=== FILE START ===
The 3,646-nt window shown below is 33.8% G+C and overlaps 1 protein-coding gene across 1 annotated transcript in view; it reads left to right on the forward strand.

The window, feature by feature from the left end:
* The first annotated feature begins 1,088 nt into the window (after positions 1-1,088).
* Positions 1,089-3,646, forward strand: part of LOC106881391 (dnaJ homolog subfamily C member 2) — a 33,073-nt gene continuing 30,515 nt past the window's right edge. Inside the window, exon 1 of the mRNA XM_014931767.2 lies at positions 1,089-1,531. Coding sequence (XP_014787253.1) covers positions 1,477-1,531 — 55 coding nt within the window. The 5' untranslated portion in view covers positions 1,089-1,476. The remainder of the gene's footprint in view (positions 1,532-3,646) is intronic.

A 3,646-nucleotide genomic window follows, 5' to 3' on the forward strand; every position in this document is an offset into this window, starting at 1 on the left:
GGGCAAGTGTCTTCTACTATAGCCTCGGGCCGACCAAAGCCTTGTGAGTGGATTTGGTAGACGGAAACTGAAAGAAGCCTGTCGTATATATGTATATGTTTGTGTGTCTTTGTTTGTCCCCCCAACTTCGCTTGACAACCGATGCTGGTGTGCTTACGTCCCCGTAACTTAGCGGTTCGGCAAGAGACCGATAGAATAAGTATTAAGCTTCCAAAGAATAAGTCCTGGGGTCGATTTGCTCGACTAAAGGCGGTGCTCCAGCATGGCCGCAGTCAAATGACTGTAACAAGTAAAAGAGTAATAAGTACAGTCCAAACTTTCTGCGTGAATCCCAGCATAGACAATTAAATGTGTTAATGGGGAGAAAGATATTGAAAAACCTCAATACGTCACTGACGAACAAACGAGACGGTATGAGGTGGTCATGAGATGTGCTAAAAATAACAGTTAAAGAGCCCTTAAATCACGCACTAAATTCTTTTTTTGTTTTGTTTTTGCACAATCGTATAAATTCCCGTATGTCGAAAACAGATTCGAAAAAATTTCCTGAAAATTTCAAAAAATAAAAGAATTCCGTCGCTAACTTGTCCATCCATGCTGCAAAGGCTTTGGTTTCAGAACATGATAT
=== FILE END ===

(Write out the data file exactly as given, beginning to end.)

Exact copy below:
The 3,646-nt window shown below is 33.8% G+C and overlaps 1 protein-coding gene across 1 annotated transcript in view; it reads left to right on the forward strand.

The window, feature by feature from the left end:
* The first annotated feature begins 1,088 nt into the window (after positions 1-1,088).
* Positions 1,089-3,646, forward strand: part of LOC106881391 (dnaJ homolog subfamily C member 2) — a 33,073-nt gene continuing 30,515 nt past the window's right edge. Inside the window, exon 1 of the mRNA XM_014931767.2 lies at positions 1,089-1,531. Coding sequence (XP_014787253.1) covers positions 1,477-1,531 — 55 coding nt within the window. The 5' untranslated portion in view covers positions 1,089-1,476. The remainder of the gene's footprint in view (positions 1,532-3,646) is intronic.

A 3,646-nucleotide genomic window follows, 5' to 3' on the forward strand; every position in this document is an offset into this window, starting at 1 on the left:
GGGCAAGTGTCTTCTACTATAGCCTCGGGCCGACCAAAGCCTTGTGAGTGGATTTGGTAGACGGAAACTGAAAGAAGCCTGTCGTATATATGTATATGTTTGTGTGTCTTTGTTTGTCCCCCCAACTTCGCTTGACAACCGATGCTGGTGTGCTTACGTCCCCGTAACTTAGCGGTTCGGCAAGAGACCGATAGAATAAGTATTAAGCTTCCAAAGAATAAGTCCTGGGGTCGATTTGCTCGACTAAAGGCGGTGCTCCAGCATGGCCGCAGTCAAATGACTGTAACAAGTAAAAGAGTAATAAGTACAGTCCAAACTTTCTGCGTGAATCCCAGCATAGACAATTAAATGTGTTAATGGGGAGAAAGATATTGAAAAACCTCAATACGTCACTGACGAACAAACGAGACGGTATGAGGTGGTCATGAGATGTGCTAAAAATAACAGTTAAAGAGCCCTTAAATCACGCACTAAATTCTTTTTTTGTTTTGTTTTTGCACAATCGTATAAATTCCCGTATGTCGAAAACAGATTCGAAAAAATTTCCTGAAAATTTCAAAAAATAAAAGAATTCCGTCGCTAACTTGTCCATCCATGCTGCAAAGGCTTTGGTTTCAGAACATGATAT